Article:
GE exiting health, oil, as CEO shrinks a one time titan to save it
This is John Flannery’s General Electric Co. -- and so far, Wall Street likes it.
A year after being named chief executive officer, Flannery took the boldest steps yet to revamp the sinking corporate titan, unveiling plans to pull GE out of the health-care and oil markets. By slimming it down and reorienting around power, renewable energy and aviation, he hopes to breathe new life into the 126-year-old company.
“We are making fundamental changes to position our businesses for the future and redefine GE,’’ Flannery said on a conference call with investors and analysts. “This is a GE that’s equipped to fight for the future.’’
The overhaul will profoundly reshape an icon of American business –- albeit one that has fallen sharply from its Jack Welch-era heyday at the turn of the century. When Flannery’s done, GE will bear little resemblance to the conglomerate that once counted NBC, home-appliances, plastic, locomotives and a sprawling finance unit among its operations.
The new GE won an early embrace from investors. The shares surged 7 percent to $13.65 at 10:50 a.m. after advancing as much as 8.5 percent for the biggest intraday gain in three years.
Still, as the Boston-based manufacturer struggles with cash flow issues and weak demand for equipment such as gas turbines, it’s far from recovered. GE fell 27 percent this year through Monday, following a 45 percent decline last year -- a slump that led to GE’s removal this week from the Dow Jones Industrial Average after more than 100 years.
Trian Fund Management, which holds a stake in GE and has a seat on the board, said it welcomed the moves. “Trian supports the strategic initiatives announced today by GE and believes that these initiatives will create substantial value for shareholders,” the fund led by investor Nelson Peltz said in an emailed statement.
GE will narrow its focus to power, renewable energy and jet engines, according to a company statement. It will spin off its medical-equipment business and sell its majority stake in oilfield supplier Baker Hughes.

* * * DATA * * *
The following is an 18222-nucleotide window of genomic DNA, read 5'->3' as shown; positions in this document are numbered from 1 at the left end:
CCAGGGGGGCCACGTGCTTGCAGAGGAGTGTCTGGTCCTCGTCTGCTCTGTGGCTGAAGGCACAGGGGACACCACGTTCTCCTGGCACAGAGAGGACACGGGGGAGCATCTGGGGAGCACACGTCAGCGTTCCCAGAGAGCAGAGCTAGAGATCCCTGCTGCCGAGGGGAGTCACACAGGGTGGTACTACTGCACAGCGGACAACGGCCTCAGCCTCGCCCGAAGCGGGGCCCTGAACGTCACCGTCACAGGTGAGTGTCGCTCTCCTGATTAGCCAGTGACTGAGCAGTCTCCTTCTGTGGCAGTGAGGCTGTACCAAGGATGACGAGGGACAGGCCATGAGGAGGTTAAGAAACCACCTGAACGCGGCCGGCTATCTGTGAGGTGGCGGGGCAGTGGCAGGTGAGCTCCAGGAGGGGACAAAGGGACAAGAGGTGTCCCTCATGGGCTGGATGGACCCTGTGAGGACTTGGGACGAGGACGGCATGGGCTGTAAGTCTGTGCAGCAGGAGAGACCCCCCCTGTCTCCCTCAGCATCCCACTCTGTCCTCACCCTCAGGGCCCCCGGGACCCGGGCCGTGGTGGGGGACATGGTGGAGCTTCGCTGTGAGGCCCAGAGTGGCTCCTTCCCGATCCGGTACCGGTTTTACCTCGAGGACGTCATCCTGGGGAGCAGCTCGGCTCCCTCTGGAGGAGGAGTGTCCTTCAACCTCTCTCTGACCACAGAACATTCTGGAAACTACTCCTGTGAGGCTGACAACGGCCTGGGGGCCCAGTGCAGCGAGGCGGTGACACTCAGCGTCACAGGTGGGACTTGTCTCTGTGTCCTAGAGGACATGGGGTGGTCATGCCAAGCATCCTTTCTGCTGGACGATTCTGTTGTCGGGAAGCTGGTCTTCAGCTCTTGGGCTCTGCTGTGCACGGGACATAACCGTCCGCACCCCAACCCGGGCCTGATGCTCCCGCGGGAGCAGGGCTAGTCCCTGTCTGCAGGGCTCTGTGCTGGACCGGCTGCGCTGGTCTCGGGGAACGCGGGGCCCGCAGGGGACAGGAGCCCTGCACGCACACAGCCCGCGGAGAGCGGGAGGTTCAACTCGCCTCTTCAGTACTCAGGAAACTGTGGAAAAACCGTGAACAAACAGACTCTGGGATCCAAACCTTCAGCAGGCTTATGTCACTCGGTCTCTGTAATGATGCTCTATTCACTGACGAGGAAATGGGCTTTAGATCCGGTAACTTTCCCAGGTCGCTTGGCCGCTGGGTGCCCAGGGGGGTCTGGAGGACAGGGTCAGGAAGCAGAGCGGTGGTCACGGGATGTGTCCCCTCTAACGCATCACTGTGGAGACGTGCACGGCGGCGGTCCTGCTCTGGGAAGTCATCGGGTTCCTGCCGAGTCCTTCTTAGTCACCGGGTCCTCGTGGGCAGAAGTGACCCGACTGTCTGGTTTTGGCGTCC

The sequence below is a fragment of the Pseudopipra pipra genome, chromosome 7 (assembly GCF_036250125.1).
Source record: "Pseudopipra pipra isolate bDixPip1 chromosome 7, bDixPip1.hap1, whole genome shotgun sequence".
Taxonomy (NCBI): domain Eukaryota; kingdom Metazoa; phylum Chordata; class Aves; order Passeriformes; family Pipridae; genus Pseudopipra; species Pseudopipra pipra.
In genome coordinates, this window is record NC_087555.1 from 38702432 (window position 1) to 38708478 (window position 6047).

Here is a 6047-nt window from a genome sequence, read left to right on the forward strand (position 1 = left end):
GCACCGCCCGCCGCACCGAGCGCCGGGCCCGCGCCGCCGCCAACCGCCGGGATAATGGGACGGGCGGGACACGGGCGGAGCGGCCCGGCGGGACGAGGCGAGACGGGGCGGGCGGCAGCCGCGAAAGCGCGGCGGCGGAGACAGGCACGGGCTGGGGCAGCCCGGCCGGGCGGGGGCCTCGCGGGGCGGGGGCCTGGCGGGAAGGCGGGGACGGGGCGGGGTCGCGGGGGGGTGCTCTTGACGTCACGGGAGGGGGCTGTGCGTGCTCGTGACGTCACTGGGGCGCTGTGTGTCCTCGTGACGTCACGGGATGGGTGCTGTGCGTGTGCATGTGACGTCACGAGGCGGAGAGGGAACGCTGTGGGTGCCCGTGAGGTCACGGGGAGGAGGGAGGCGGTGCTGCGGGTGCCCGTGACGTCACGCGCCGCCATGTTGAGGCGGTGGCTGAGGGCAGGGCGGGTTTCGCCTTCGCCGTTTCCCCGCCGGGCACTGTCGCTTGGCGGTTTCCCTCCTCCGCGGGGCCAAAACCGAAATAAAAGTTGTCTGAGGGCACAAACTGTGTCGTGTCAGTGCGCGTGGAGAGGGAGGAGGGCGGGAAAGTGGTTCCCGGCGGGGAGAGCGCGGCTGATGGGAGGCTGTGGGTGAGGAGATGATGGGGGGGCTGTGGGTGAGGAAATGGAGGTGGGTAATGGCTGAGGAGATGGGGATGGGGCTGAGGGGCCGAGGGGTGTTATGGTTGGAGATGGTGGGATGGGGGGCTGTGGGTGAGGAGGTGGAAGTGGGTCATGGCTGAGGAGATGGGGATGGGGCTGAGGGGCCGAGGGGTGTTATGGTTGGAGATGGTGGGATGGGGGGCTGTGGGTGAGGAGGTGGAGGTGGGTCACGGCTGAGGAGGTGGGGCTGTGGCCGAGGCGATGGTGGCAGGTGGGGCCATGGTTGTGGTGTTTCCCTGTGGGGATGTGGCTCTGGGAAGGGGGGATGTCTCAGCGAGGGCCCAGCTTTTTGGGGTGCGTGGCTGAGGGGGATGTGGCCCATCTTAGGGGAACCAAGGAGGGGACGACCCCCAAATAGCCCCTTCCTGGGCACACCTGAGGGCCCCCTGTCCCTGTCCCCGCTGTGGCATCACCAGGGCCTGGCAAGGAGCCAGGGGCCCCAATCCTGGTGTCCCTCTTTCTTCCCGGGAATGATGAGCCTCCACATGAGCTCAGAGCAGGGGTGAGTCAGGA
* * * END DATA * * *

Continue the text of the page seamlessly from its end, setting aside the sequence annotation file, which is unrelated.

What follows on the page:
“We have argued for the full breakup of GE and we pretty much have that – at least a realistic version of that,” Scott Davis, an analyst at Melius Research, said in a report. The health-care division is “a solid asset” and “what will remain at GE will largely be an aerospace business and a power business.”
GE plans to reduce net debt by about $25 billion by 2020. The company said it would maintain its dividend through the health spinoff. After that, GE “expects to adjust the GE dividend with a target dividend policy in line with industrial peers.”
Payouts in health care are typically lower, so the combined dividend between GE and the spinoff will probably be less than current levels, Flannery said. Investors have been bracing for a possible cut as GE’s condition has deteriorated. The CEO already reduced the payout in November, a painful blow to the many investors who have come to rely on the steady income.
“The dividend will likely be cut materially,” Steve Tusa, an analyst at JPMorgan Chase & Co., said in a note to clients. “This is also ultimately a de facto equity raise and dividend cut when all is said and done.”
S&P Global Ratings put GE’s A rating on a negative credit watch, saying it expects to downgrade it one notch to four levels above junk when the health spinoff is completed. Moody’s Investors Service reaffirmed its comparable A2 rating and said the moves were a positive step for GE’s credit.